There are currently more than 1,200 different wallets featured on Kickstarter, the popular crowdfunding website.
There is a paper wallet that holds a notebook and pen, luxury leather wallets handcrafted in Europe, a wallet billed as “the world’s tiniest,” a wallet with an “unlimited” number of card slots and a wallet made out of hard wood.
In fact, there even is an article on kickstarter.com calling out this billfold phenomenon, with the headline, “Why are there so many wallets on Kickstarter?” The ultimate answer of the author: “We all want a better wallet.”
Capitalizing on the wallet obsession of, apparently, a great many people, Pittsburgher Max Frischman, 23, has joined with his Virginia Tech fraternity brother Ari Horowitz, 25, to launch Vessel, a wallet that allows easy access to cards through a swiping motion inspired by cellphones, as well as a hidden compartment perfect for protecting medications, keys — and condoms.
Horowitz, an industrial design major originally from Long Island, came up with the idea for Vessel after he was given a class prompt to come up with a device that protected something, he said. So he started conducting surveys and research, asking others to name an everyday object they carry around that is susceptible to damage, and “a couple people mentioned condoms.
“I began with that idea,” Horowitz continued. “It was kind of a silly project, but one thing led to another, and I got a lot of good feedback. I decided to develop a wallet that allowed you to protect things that you might just put in your pocket.”
“It’s not just a condom wallet,” he explained. “That’s just how the idea began. It has turned into a wallet with areas to carry around all your stuff.” Vessel is constructed out of aluminum, so its contents are well-protected, even when its user sits down, avoiding “wear and tear” on the wallet’s contents.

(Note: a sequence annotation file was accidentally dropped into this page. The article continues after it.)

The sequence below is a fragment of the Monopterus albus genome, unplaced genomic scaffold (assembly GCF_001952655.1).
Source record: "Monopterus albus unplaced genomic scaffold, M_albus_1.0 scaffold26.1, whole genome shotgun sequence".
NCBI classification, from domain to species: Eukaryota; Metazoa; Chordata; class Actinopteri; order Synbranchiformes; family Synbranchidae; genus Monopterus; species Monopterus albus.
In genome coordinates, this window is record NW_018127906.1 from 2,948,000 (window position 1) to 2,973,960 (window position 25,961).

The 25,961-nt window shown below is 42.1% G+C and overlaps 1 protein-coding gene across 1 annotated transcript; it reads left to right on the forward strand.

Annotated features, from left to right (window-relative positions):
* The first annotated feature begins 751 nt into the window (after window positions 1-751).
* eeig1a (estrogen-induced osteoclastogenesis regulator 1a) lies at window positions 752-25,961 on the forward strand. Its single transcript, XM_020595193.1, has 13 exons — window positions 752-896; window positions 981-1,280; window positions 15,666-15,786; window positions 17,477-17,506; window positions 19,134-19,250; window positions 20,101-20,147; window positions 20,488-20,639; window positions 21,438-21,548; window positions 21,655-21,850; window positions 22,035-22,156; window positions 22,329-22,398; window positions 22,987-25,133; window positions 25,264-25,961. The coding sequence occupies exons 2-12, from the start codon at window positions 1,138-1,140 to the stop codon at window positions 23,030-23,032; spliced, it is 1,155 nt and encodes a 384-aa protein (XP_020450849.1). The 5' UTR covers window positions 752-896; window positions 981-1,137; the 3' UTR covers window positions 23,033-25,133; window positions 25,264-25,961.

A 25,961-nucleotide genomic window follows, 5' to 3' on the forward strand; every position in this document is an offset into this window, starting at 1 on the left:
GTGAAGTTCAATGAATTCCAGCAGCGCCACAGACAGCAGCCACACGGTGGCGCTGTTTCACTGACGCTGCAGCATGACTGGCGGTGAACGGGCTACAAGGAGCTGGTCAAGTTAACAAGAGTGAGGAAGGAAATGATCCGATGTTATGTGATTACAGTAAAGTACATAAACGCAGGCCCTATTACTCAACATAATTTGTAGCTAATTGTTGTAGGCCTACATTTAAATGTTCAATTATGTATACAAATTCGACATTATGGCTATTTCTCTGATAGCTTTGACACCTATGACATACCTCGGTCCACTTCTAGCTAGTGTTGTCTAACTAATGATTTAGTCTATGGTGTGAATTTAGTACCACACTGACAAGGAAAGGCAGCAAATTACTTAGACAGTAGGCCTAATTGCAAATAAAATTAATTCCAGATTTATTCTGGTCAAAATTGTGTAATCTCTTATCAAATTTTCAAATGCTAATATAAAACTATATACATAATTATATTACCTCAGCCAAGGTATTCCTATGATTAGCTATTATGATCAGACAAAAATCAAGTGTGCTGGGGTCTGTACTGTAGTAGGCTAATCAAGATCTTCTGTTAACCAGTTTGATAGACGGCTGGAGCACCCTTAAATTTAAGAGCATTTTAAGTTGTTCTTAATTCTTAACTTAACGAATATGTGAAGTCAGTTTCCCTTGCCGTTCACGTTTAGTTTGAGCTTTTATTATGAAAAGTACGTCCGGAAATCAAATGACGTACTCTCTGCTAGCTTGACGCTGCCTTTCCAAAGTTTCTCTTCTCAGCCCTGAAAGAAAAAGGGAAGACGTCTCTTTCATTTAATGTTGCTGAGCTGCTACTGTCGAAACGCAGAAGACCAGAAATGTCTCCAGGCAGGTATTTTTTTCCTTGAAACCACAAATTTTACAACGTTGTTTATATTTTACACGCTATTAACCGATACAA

The swiping motion of retrieving cards, Horowitz said, “is very intuitive. There are lots of wallets that allow easy access to one card, but with Vessel, there is easy access to more than one card.”
Horowitz and Frischman, a 2011 graduate of Mt. Lebanon High School, decided to launch their Kickstarter campaign for a wallet after research showed that the most funded projects on the site were, in fact, wallets. And their Kickstarter campaign has been successful. With 14 days to go, Vessel already had 350 backers and had exceeded its $20,000 goal by $5,000.
The hidden compartment in Vessel can hold a variety of objects, noted Frischman, who now works for his historically Jewish fraternity, Alpha Epsilon Pi, as its director of high school engagement. And the wallet is just as useful to women as it is to men.
“Ari’s girlfriend uses the secret compartment for her jewelry, earring backs, rings and change,” he explained. “She can throw it in her purse, and it has everything she needs, or she can just take the wallet and not use a purse.”
The wallet, which also sports a convenient money clip on its back, comes in a variety of colors. Backers can expect to receive their wallets in April.
Once the crowdfunding campaign concludes, said Horowitz, the plan is to mass produce the Vessels and sell them through online retail, as well as in some select brick-and-mortar stores.
“I wanted to get the experience of creating a product straight out of school,” said Horowitz. “The wallet is a great project, and it has minimal components that make manufacturing a lot simpler. It’s been a great learning tool.”
Toby Tabachnick can be reached at firstname.lastname@example.org.